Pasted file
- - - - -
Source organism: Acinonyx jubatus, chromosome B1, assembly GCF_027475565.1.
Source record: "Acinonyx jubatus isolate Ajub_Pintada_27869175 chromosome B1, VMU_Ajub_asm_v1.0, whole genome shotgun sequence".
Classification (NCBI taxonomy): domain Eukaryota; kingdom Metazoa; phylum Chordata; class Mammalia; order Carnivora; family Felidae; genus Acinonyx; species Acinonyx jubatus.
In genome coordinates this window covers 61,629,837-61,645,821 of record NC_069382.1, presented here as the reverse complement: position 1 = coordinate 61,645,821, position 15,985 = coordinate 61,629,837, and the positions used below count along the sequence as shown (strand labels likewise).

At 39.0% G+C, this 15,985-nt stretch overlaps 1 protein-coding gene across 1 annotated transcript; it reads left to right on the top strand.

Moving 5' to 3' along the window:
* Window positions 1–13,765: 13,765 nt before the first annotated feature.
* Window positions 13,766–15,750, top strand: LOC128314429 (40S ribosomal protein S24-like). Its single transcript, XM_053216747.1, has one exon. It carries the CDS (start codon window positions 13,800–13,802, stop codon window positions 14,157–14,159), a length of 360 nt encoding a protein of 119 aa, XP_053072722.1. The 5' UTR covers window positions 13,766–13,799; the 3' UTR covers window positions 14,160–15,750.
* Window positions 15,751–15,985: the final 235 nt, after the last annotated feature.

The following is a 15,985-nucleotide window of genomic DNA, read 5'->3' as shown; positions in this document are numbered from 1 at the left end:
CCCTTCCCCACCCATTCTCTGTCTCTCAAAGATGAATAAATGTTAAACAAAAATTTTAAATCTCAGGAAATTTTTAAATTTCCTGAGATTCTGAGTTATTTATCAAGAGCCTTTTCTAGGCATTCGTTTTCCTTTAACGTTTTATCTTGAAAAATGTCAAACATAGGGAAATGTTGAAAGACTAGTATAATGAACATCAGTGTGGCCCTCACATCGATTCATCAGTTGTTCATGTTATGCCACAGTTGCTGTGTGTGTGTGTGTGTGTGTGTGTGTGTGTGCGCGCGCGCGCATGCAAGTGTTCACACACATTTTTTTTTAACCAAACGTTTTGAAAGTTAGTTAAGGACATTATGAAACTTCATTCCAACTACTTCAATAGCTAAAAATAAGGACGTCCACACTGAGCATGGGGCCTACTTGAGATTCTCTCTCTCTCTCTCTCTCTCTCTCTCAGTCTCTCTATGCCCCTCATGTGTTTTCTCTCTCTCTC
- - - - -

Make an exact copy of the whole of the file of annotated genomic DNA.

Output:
Source organism: Acinonyx jubatus, chromosome B1, assembly GCF_027475565.1.
Source record: "Acinonyx jubatus isolate Ajub_Pintada_27869175 chromosome B1, VMU_Ajub_asm_v1.0, whole genome shotgun sequence".
Classification (NCBI taxonomy): domain Eukaryota; kingdom Metazoa; phylum Chordata; class Mammalia; order Carnivora; family Felidae; genus Acinonyx; species Acinonyx jubatus.
In genome coordinates this window covers 61,629,837-61,645,821 of record NC_069382.1, presented here as the reverse complement: position 1 = coordinate 61,645,821, position 15,985 = coordinate 61,629,837, and the positions used below count along the sequence as shown (strand labels likewise).

At 39.0% G+C, this 15,985-nt stretch overlaps 1 protein-coding gene across 1 annotated transcript; it reads left to right on the top strand.

Moving 5' to 3' along the window:
* Window positions 1–13,765: 13,765 nt before the first annotated feature.
* Window positions 13,766–15,750, top strand: LOC128314429 (40S ribosomal protein S24-like). Its single transcript, XM_053216747.1, has one exon. It carries the CDS (start codon window positions 13,800–13,802, stop codon window positions 14,157–14,159), a length of 360 nt encoding a protein of 119 aa, XP_053072722.1. The 5' UTR covers window positions 13,766–13,799; the 3' UTR covers window positions 14,160–15,750.
* Window positions 15,751–15,985: the final 235 nt, after the last annotated feature.

The following is a 15,985-nucleotide window of genomic DNA, read 5'->3' as shown; positions in this document are numbered from 1 at the left end:
CCCTTCCCCACCCATTCTCTGTCTCTCAAAGATGAATAAATGTTAAACAAAAATTTTAAATCTCAGGAAATTTTTAAATTTCCTGAGATTCTGAGTTATTTATCAAGAGCCTTTTCTAGGCATTCGTTTTCCTTTAACGTTTTATCTTGAAAAATGTCAAACATAGGGAAATGTTGAAAGACTAGTATAATGAACATCAGTGTGGCCCTCACATCGATTCATCAGTTGTTCATGTTATGCCACAGTTGCTGTGTGTGTGTGTGTGTGTGTGTGTGTGTGTGCGCGCGCGCGCATGCAAGTGTTCACACACATTTTTTTTTAACCAAACGTTTTGAAAGTTAGTTAAGGACATTATGAAACTTCATTCCAACTACTTCAATAGCTAAAAATAAGGACGTCCACACTGAGCATGGGGCCTACTTGAGATTCTCTCTCTCTCTCTCTCTCTCTCTCTCAGTCTCTCTATGCCCCTCATGTGTTTTCTCTCTCTCTC